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Industrial sector boom of 2021 set to continueDecember 15, 2021
“The momentum that has been gathering for several years behind big box warehousing, has grown especially acute since the second half of 2020, and shows no signs of abating. Occupational activity reached record levels in 2021, driven by the ongoing ecommerce boom,” says Andrew Jackson, Principal and Managing Director, Industrial at Avison Young.
Continued high levels demand for e-commerce facilities have driven occupational activity to reach record levels for large grade A warehouses (> 100,000 sq ft) during 2021. Unprecedented demand has resulted in significant increases in both land and rental values, as well as an increase in investment volumes across all regions of the UK.
For the third consecutive year, take-up has increased, compared to the previous year, totalling 46.6 million sq ft, 50% up on the five-year average, although this is likely to increase further as we are not yet at the full year end. Activity was driven by e-commerce, whether from retailers directly or third-party logistics providers. The non-food retail sector accounted for 50% of demand, whilst 3PL providers accounted for 25%. Amazon were the most active occupier, taking 8.8 million sq ft on top of a further 915,000 sq ft of contracts with 3PL providers. Other key occupiers include Super Smart, a 3PL provider based in the Midlands, and Ceva Logistics.
East Midlands saw the greatest share of activity, with a record 16.6 million sq ft transacted. Yorkshire and the North East saw the biggest relative increase in occupational demand, with take-up 77% higher than the five-year average. Most other regions including London, the South East, North West and West Midlands maintained strong activity throughout the year, while the South West saw below average take-up levels, driven by a lack of supply.
There will be a lack of supply of big box units in 2022. Availability of units amounts to 25.2 million sq ft at the end of 2021, slightly down from 25.8 million sq ft a year ago, which is under a year’s supply based on demand over the past five years. This tight supply will continue to put upwards pressures on land values, underpin appetite for speculative development and drive refurbishment of older stock.
The lack of existing product in the UK has led to a relative increase in take up of speculative space. 32% of take up was from speculative units compared to 25% over the last 5 years. D&B take up, which accounted for 50% of space, has stayed at similar levels to the five year average.
Rents have continually increased across all markets during the year. In the East Midlands the average prime rent is expected to reach £9, almost a 25% increase compared to 2020. London and the South East is seeing exceptionally high rents as 3PL providers and internet retailers are keen on acquiring market share and willing to pay higher than average rents.
2021 was a very active year for investment, with total volumes for large industrial units amounting to just over £12.5 billion across the sector, 55% higher than the five-year average.
Blackstone were the largest investor, acquiring industrial assets worth almost £3bn in total. Its two largest deals were portfolio deals, totalling almost £2bn; Project Alaska, a portfolio of Asda warehouses, sold for £1.7bn and the Albion portfolio, a collection of around 31 industrial and trade counter assets, which was sold by Westbrook Partners for over £280m.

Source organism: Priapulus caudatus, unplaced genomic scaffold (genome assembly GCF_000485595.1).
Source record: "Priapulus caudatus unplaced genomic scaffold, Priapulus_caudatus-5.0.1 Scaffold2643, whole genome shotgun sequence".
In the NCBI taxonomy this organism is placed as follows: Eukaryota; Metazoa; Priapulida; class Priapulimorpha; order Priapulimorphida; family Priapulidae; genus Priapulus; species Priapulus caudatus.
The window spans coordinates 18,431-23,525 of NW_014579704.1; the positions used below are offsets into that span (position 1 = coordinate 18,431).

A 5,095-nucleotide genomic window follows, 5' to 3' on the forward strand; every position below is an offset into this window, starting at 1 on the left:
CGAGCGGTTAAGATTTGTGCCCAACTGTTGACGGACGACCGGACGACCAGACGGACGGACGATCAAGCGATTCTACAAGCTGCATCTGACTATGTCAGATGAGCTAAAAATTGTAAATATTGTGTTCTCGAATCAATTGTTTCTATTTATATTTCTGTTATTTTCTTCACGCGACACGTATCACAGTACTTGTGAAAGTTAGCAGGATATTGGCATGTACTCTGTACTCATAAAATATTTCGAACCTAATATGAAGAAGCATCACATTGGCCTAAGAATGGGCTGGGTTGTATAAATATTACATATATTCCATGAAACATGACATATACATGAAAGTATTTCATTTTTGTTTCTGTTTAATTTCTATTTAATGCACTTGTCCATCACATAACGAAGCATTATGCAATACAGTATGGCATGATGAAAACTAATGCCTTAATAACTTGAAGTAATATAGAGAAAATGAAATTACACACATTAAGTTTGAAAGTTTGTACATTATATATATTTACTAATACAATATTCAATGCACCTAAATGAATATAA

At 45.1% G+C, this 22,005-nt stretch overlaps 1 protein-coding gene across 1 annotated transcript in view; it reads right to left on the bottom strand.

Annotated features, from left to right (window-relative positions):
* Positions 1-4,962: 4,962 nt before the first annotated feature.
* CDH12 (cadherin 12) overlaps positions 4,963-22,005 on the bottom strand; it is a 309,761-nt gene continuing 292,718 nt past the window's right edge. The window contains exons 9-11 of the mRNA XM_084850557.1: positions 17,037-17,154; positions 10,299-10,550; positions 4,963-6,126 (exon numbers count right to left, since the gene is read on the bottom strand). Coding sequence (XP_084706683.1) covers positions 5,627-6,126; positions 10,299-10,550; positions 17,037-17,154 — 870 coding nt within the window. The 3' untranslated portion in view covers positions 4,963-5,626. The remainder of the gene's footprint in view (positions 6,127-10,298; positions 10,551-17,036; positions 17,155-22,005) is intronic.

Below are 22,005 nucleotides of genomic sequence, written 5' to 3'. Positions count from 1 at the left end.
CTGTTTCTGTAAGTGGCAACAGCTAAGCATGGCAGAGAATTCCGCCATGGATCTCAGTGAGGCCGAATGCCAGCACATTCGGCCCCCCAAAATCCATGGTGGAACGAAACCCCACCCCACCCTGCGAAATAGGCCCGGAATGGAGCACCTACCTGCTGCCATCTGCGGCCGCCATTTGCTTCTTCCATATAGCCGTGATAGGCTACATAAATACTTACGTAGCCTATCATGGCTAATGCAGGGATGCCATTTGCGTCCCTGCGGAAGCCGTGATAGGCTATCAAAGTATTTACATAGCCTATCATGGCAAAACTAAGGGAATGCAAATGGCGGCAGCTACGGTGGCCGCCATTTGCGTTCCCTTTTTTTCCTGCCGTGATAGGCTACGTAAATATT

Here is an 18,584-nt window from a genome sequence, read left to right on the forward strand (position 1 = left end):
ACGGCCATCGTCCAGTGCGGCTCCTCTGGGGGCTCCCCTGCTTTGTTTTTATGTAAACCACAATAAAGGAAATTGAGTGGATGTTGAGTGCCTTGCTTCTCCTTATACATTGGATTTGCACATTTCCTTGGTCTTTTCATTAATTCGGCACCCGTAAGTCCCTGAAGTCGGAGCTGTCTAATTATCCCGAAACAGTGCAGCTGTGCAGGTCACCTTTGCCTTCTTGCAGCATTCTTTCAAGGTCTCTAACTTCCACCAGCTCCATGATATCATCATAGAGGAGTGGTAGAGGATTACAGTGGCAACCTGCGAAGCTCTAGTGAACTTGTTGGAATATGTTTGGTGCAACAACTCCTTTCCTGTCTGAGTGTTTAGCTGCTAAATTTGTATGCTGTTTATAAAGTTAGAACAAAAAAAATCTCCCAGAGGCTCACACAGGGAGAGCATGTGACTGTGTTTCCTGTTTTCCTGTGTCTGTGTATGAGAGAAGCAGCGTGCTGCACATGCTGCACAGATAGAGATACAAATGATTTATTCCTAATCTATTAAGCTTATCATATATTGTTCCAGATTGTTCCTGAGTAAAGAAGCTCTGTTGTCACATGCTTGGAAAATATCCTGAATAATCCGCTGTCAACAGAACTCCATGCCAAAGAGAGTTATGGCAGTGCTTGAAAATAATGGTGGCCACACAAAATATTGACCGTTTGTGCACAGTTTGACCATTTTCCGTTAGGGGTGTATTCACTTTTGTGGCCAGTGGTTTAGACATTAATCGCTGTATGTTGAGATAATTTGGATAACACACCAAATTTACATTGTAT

The attractiveness of the UK industrial market drew huge demand from overseas investors during the year. In total, overseas investment made up 59% of total volumes, up from the 55% recorded last year. US investors accounted for 70% of all overseas investment.
London and the South East saw the highest volume of activity, totalling over £2.1bn. There was also a significant level of activity in the East Midlands, where volumes reached over £1.8bn.
The strength of demand during 2021 has led to yields compressing. According to the latest MSCI monthly index the average equivalent yield for distribution property decreased by 84bps over the 12 months to 4.69%.
A key trend for 2022, is the increasing pressure from occupiers, consumers, and policies to decarbonise and improve sustainability credentials across the real estate industry. All non-domestic rented buildings will need to meet EPC Band B by 2030 to remain operational, presenting both an opportunity and challenge for occupiers and landlords. However, developers are already embracing the demand for change and listening to occupiers. Segro, has created a concept called pocket parks, which pushes for greener space around existing and new developments to maintain and preserve the environment, as well as retain talent.
Construction has also started on UK’s first battery gigafactory at the former Blyth power station in Northumberland, making it the region’s largest industrial investment since Nissan’s arrival in 1984. As the government looks to ban the sale of petrol & diesel fuelled cars, gigafactories will be relied upon to help maintain the automobile industry in the future. The UK government has estimated that five more battery gigafactories need to be operational by 2027 in order to continue manufacturing vehicles to sell into the EU and UK at its current rate. UK battery tech investor Britishvolt hopes to have the gigafactory running by 2023.
“Despite the strong fundamentals in the industrial market, 2022 could prove a challenging year due to the lack of supply in the market, which will push rental and land values upwards, making the market even more competitive.” adds Robert Rae, Principal & Managing Director, Industrial, Avison Young.
Avison Young’s full Big Box report will be available in January 2022.